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Consider toxic gas density when positioning a gas monitor

June 1, 2006

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Is it true that "heavy" gases sink to the floor?

Answered by Werner R. Haag, Ph.D., senior applications chemist, RAE Systems Inc., San Jose, CA.

When selecting a portable gas meter to measure toxic vapors, many people ask whether the gas they are measuring is "heavier" or "lighter" than air. The assumption is that a "heavier" gas tends to sink to the floor; therefore, the floor is the place with the greatest exposure hazard and the best place to monitor. Conversely, "lighter" gases tend to rise and accumulate near the ceiling. This view may be useful when measuring for explosion hazards of combustible vapors and gases, but it is not correct for measuring toxic gases near their 8-hour exposure limits, which are typically in the parts-per-million range.

To understand the difference, consider what happens when pouring honey into tea. The pure honey first sinks to the bottom of the glass and then gradually distributes into the liquid. Stirring accelerates this process. Once diluted, the honey stays distributed throughout the liquid and all the tea tastes sweet. Pure honey temporarily forms a layer at the bottom; diluted honey remains uniformly distributed.

It is the same with gases and vapors. If a propane tank leaks, the gas can accumulate near the floor because it is more dense than air. If a natural gas pipe leaks, the methane can accumulate at the ceiling because it is less dense than air. However, once the leak is stopped and the air is mixed, the gases distribute uniformly throughout the room. If the gas source is small or leaking slowly, resulting in ppm levels of contaminants, the air never becomes stratified in the first place. This is understandable, considering that even a high level of a toxic gas at 100 ppm is only 0.01 percent by volume. Thus, the gas is still 99.99 percent air and has essentially the same density. Gases tend to diffuse and mix quickly, so even if the gas starts out stratified, it cannot stay stratified for a long time in a small, confined space.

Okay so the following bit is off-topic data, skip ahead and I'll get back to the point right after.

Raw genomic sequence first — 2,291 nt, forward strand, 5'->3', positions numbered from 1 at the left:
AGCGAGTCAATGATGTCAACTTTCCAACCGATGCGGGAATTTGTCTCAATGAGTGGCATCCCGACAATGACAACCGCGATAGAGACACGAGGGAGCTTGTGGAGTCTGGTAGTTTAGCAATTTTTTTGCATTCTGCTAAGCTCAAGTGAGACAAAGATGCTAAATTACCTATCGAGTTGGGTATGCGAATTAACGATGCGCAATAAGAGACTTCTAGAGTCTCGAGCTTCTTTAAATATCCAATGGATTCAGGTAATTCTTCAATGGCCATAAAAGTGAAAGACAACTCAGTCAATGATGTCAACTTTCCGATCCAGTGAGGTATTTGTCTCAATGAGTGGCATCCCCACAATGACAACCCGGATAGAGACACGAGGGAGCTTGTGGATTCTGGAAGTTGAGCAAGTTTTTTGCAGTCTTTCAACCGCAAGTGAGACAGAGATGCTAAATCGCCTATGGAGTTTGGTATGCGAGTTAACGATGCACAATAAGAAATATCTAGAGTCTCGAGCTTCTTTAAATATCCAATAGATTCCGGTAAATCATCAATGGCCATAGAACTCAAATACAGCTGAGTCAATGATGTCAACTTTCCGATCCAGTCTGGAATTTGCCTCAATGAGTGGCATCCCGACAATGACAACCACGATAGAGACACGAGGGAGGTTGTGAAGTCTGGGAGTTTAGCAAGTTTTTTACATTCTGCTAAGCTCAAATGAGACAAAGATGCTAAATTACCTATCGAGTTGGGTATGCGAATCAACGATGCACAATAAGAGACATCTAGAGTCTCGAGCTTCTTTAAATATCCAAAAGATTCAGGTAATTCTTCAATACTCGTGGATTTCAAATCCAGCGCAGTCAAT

With explosive gas measurements using combustible gas (LEL) or oxygen sensors, we are more concerned with much higher concentrations (in the volume percent range) than we are with toxic gas meters such as photoionization detectors or electrochemical sensors that measure in the ppm range. Therefore, with LEL and O2 measurements, the gas can be more stratified and it is important to measure at various levels before entering a confined space. It is important to sample at a distance from the opening because air intrusion near the entrance can give a false sense of adequate oxygen presence. But low-level contaminants such as carbon monoxide, hydrogen sulfide, chlorine and volatile organic compounds are likely to be detected evenly throughout the space.



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